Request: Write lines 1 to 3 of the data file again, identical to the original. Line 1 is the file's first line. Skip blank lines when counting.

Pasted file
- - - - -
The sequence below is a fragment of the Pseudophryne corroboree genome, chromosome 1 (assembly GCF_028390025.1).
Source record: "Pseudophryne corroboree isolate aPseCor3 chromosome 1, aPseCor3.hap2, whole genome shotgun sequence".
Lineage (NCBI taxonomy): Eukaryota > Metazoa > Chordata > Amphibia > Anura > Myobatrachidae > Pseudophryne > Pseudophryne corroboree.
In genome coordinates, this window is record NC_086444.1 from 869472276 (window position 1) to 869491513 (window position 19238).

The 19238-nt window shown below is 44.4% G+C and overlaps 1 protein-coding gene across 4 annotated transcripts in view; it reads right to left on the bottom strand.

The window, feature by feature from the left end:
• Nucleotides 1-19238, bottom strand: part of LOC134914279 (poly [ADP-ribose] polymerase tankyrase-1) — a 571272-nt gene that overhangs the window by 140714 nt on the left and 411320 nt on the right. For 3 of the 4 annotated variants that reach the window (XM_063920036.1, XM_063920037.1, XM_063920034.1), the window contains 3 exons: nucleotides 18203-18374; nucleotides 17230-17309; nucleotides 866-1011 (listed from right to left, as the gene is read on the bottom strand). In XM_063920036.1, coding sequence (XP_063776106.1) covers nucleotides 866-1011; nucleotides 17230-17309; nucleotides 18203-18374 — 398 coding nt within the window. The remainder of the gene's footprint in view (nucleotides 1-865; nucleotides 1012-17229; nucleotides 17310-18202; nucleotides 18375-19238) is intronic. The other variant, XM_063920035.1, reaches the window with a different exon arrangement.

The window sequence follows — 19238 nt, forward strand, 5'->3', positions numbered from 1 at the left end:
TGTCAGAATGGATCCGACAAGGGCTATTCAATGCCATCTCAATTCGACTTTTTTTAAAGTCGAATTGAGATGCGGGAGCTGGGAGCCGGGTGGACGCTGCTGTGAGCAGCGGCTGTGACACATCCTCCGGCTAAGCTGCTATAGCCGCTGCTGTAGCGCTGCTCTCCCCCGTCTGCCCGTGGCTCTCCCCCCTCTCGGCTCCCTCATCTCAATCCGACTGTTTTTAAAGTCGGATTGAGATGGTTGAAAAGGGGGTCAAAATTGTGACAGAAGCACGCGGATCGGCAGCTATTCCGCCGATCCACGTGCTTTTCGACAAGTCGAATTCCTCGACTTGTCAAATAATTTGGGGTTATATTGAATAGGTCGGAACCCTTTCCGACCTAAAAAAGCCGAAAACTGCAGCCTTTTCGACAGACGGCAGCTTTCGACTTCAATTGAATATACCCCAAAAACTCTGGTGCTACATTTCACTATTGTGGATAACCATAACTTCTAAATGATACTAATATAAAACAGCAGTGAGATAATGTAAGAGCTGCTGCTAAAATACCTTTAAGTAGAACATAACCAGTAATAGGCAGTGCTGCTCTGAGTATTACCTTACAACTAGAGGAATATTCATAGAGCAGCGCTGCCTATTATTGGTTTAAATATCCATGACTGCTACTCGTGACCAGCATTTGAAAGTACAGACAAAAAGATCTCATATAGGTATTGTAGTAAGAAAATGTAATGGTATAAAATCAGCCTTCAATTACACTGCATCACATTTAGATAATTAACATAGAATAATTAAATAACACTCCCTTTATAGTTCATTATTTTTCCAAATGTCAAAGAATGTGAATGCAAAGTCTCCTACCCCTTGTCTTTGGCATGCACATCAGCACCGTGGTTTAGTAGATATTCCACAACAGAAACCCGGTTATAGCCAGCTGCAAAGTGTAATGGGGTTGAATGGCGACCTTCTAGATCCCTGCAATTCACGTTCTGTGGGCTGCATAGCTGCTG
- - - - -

The sequence below is a fragment of the Pseudophryne corroboree genome, chromosome 1 (assembly GCF_028390025.1).
Source record: "Pseudophryne corroboree isolate aPseCor3 chromosome 1, aPseCor3.hap2, whole genome shotgun sequence".
Lineage (NCBI taxonomy): Eukaryota > Metazoa > Chordata > Amphibia > Anura > Myobatrachidae > Pseudophryne > Pseudophryne corroboree.